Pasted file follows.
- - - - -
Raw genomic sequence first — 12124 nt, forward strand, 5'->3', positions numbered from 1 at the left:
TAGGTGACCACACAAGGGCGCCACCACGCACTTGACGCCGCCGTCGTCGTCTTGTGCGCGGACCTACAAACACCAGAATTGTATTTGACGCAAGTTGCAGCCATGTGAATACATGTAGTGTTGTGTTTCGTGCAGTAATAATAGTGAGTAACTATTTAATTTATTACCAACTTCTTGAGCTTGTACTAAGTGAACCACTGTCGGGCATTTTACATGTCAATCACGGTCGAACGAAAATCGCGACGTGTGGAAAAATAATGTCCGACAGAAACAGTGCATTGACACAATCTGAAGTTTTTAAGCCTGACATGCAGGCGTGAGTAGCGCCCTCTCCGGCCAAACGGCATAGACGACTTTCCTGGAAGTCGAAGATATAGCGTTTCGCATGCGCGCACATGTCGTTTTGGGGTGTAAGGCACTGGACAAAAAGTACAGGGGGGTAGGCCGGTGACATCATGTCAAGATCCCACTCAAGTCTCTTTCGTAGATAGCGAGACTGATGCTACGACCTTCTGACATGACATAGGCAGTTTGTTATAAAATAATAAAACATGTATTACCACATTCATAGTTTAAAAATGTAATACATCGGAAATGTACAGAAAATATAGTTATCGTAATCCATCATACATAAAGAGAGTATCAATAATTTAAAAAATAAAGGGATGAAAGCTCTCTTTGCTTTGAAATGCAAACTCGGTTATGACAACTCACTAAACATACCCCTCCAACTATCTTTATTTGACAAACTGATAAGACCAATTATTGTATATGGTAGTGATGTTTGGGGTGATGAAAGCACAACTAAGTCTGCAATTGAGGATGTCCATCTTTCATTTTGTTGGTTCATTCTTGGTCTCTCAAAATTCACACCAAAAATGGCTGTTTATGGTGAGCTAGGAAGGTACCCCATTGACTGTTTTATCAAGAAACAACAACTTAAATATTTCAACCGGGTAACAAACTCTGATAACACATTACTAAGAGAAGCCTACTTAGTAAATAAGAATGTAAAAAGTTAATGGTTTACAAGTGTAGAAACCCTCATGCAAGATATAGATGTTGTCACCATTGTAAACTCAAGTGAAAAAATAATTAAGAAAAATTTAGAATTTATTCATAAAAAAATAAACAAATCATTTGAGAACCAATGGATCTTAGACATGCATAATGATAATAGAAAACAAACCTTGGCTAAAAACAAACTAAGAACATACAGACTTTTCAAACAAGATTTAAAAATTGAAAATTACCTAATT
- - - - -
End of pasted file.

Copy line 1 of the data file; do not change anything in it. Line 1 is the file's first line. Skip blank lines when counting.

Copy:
Raw genomic sequence first — 12124 nt, forward strand, 5'->3', positions numbered from 1 at the left: